Health Care Provider Improves Performance With Metrics
Presbyterian Healthcare Services uses Actuate performance management software in pursuit of the Malcolm Baldridge National Quality Award.
On the business side, Presbyterian Healthcare uses Actuate's software to measure operating margins and supply costs. Employee turnover is measured against expectations for each department--some departments, like housekeeping, have higher turnover rates than others, like the IT department; that's expected and accounted for. Likewise, the hospital experiences regular, seasonal fluctuations in turnover, which are taken into account in the scorecard.
The hospital posts its performance scores on its Web site, in areas such as breast cancer screening, diabetes control, and health plan member satisfaction, using the Internet publishing tools that come with the scorecard software.
The software costs $25,000 per year, with a concurrent user license, and requires two employees to run it. Presbyterian Healthcare has 750 active users who can access the software and make changes, although 9,000 employees can view the data but not make changes.
Ironically, because the software measures 2,900 parameters, boiling that down to one or two metrics for overall performance is overwhelming. However, Payne points to a few scores that demonstrate the hospital's improvement.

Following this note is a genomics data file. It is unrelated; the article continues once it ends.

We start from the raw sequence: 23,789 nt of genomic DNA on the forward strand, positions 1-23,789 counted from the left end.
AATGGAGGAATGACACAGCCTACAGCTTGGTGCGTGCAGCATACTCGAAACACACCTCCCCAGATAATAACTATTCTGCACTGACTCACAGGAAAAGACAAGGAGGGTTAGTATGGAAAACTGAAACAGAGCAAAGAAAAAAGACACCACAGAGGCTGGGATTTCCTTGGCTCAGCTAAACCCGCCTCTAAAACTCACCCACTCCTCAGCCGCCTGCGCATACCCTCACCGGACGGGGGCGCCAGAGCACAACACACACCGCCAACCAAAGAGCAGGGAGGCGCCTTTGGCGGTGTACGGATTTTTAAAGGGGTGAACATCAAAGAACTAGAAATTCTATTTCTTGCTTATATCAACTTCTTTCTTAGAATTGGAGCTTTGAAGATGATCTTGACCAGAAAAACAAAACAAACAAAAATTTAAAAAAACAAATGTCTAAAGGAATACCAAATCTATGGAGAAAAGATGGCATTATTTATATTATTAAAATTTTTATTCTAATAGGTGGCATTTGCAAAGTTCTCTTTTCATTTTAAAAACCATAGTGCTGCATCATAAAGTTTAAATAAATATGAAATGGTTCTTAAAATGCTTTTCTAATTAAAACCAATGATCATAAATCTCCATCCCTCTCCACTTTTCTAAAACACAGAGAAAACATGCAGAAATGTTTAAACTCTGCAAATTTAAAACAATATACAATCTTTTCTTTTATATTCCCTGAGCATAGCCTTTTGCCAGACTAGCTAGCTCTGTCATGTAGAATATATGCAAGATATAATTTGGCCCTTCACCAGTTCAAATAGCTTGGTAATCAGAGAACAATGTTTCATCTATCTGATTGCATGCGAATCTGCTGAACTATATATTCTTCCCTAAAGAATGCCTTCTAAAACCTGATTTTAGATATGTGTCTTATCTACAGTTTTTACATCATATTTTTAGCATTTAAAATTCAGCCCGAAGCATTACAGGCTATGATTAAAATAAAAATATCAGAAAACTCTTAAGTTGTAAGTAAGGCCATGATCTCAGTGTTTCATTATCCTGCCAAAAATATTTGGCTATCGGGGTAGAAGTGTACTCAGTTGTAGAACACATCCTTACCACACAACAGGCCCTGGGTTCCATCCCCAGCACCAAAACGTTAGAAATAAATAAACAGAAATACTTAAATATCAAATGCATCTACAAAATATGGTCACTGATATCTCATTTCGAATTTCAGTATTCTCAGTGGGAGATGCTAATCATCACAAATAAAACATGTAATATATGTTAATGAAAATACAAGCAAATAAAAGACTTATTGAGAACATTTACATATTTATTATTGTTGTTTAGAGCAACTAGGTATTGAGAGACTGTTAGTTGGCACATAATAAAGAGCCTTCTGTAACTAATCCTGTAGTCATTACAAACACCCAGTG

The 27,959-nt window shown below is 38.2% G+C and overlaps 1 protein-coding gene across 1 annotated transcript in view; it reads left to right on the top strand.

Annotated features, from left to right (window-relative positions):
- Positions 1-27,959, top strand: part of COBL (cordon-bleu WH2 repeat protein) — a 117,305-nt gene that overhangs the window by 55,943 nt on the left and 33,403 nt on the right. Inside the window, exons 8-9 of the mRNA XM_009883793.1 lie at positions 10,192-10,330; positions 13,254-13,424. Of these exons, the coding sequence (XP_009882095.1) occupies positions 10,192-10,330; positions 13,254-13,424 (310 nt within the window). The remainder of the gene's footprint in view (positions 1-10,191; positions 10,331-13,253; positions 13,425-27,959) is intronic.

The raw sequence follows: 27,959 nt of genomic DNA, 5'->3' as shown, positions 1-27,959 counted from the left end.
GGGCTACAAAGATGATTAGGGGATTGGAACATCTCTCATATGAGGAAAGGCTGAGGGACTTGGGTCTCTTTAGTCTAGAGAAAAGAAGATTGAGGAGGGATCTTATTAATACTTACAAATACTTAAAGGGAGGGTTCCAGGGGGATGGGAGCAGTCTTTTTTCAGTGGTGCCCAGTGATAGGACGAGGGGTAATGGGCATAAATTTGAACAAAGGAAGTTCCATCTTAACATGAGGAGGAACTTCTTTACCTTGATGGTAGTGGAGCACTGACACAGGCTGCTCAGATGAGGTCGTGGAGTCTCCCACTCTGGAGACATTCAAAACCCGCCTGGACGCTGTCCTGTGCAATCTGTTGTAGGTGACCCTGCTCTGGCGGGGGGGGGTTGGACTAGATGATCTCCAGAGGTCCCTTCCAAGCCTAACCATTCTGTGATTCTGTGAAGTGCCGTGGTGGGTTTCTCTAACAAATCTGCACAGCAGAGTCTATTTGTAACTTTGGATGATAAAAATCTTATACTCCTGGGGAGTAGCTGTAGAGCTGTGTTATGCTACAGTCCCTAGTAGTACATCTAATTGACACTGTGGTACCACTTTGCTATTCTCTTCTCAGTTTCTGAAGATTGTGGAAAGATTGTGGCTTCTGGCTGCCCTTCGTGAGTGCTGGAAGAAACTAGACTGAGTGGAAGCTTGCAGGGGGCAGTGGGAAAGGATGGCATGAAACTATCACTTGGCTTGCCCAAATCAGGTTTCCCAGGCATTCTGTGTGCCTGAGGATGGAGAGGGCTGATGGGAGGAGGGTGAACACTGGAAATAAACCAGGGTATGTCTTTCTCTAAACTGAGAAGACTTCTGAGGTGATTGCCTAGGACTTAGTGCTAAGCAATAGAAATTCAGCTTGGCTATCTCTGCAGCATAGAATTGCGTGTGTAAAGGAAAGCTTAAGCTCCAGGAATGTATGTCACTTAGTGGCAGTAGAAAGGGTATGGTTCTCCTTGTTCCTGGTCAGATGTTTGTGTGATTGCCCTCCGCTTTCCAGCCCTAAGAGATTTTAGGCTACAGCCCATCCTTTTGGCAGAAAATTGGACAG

The hospital's pharmaceuticals department was able to reduce the time spent filling out paperwork by 53 hours per month--about 30-45 minutes per person. It also saw a 12% increase in improvement measured across 105 metrics during the past year. The health care provider has seen a steady improvement in scores in critical areas such as patient safety, mortality, heart attack care, congestive heart failure care, and surgical infection prevention.
And how's the Baldridge award going? Still a work in progress, Payne said. They had another visit this year that went well, and they're optimistic they'll get the award soon, she said.
Blue Cross of Northeast Pennsylvania, the University of Louisville School of Medicine, and a range of large and small healthcare providers are using mobile apps to improve care and help patients manage their health. Find out how. Download the report here (registration required).